Suspiria explained: why Susie erased Klemperer’s memories (and more)

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  1. I believe your interpretation is wrong.
    Through the movie, they make a passing point about how women have been treated through the ages and how the school was sanctuary to them. There’s also the scene with the hypnotized cops and some other more subtler signs. But most telling of all facts in this movie is the phrase “we need shame and guilt but not yours” a phrase which Susie tells to the only trully established redeemable man in the movie, which just so happens to be played by a woman. That choice betrays the unwillingness of the movie to even entertain the notion that a man could be redeemable, it’s a cheeky wink to those recognized her or read the credits.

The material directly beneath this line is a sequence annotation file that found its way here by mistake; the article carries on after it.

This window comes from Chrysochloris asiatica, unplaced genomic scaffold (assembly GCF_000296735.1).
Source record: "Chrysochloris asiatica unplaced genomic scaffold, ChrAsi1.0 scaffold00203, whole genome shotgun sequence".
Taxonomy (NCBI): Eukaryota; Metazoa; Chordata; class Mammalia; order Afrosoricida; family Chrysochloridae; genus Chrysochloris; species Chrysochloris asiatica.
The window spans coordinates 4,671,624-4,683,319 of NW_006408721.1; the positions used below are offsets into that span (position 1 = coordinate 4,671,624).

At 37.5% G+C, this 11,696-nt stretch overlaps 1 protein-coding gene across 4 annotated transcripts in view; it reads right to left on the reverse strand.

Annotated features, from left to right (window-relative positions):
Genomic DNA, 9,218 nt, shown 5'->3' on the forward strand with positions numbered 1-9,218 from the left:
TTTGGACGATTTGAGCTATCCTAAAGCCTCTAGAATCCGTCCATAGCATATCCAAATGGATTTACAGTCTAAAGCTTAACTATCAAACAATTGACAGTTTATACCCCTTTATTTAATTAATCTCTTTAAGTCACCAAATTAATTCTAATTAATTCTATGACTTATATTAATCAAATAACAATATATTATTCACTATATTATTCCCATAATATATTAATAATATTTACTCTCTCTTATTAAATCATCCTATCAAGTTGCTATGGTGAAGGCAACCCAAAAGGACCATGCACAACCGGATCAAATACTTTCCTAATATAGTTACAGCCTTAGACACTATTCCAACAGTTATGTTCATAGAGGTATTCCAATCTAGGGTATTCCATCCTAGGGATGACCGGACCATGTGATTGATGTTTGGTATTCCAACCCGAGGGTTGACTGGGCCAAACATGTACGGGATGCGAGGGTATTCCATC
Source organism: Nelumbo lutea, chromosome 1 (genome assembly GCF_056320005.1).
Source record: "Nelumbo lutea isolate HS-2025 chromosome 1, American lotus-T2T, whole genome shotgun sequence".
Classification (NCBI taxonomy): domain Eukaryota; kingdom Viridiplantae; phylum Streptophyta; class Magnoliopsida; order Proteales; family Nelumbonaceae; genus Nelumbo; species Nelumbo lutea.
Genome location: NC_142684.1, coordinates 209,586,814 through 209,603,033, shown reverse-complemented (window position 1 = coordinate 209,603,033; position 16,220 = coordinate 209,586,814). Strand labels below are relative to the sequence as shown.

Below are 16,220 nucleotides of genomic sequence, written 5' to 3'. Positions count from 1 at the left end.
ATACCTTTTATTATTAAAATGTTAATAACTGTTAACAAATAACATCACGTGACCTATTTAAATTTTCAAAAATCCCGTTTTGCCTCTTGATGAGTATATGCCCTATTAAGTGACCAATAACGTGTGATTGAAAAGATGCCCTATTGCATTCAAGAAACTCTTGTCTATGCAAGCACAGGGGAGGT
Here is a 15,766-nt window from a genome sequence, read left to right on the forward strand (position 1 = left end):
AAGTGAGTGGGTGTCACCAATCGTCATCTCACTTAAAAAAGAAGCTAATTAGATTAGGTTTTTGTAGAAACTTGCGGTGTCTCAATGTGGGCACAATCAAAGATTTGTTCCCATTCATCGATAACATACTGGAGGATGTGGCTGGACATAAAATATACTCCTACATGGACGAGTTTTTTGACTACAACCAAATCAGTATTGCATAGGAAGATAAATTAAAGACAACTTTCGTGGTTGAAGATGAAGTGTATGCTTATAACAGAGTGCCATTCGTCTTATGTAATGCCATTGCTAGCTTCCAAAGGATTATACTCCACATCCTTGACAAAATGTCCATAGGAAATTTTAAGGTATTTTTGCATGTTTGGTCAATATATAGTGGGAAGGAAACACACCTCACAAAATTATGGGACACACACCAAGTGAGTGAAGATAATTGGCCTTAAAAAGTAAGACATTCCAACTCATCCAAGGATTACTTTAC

In short, the movie, as so many these days, was written as a declaration of war. A very subtle, very well thought through and written one, but a declaration of war nonetheless. The “better tomorrow” you speak of is AFTER achieving that guilt and shame which THEY need (not humanity, not the world, THEY the witches, THEY the wronged ones, THEY the women).

    • I know this is an old comment but I felt worth mentioning that guilt and shame was achieved among the witches – the scene the morning after the sabbath of Ms. Tanner (the true witness) realizing what they’d done and the consequences that brought demonstrates that.

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